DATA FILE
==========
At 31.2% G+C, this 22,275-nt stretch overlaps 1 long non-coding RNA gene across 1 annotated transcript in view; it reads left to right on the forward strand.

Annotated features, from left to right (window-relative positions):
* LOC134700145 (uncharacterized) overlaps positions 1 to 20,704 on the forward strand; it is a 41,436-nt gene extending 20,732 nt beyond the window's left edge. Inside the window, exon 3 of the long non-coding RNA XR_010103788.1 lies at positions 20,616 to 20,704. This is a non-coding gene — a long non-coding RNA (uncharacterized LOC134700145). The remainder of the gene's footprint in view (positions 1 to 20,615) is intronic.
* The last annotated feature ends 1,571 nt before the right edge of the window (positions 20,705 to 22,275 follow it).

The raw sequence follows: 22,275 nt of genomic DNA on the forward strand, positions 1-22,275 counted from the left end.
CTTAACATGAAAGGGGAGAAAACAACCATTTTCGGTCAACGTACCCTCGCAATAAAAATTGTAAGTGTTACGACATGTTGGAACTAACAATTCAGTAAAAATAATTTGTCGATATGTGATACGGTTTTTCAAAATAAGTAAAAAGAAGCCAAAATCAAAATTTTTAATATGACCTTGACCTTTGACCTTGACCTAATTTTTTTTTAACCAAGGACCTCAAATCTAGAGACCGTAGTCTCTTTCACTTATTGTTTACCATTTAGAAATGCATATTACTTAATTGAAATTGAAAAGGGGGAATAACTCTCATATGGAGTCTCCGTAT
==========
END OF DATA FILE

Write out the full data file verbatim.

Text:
At 31.2% G+C, this 22,275-nt stretch overlaps 1 long non-coding RNA gene across 1 annotated transcript in view; it reads left to right on the forward strand.

Annotated features, from left to right (window-relative positions):
* LOC134700145 (uncharacterized) overlaps positions 1 to 20,704 on the forward strand; it is a 41,436-nt gene extending 20,732 nt beyond the window's left edge. Inside the window, exon 3 of the long non-coding RNA XR_010103788.1 lies at positions 20,616 to 20,704. This is a non-coding gene — a long non-coding RNA (uncharacterized LOC134700145). The remainder of the gene's footprint in view (positions 1 to 20,615) is intronic.
* The last annotated feature ends 1,571 nt before the right edge of the window (positions 20,705 to 22,275 follow it).

The raw sequence follows: 22,275 nt of genomic DNA on the forward strand, positions 1-22,275 counted from the left end.
CTTAACATGAAAGGGGAGAAAACAACCATTTTCGGTCAACGTACCCTCGCAATAAAAATTGTAAGTGTTACGACATGTTGGAACTAACAATTCAGTAAAAATAATTTGTCGATATGTGATACGGTTTTTCAAAATAAGTAAAAAGAAGCCAAAATCAAAATTTTTAATATGACCTTGACCTTTGACCTTGACCTAATTTTTTTTTAACCAAGGACCTCAAATCTAGAGACCGTAGTCTCTTTCACTTATTGTTTACCATTTAGAAATGCATATTACTTAATTGAAATTGAAAAGGGGGAATAACTCTCATATGGAGTCTCCGTAT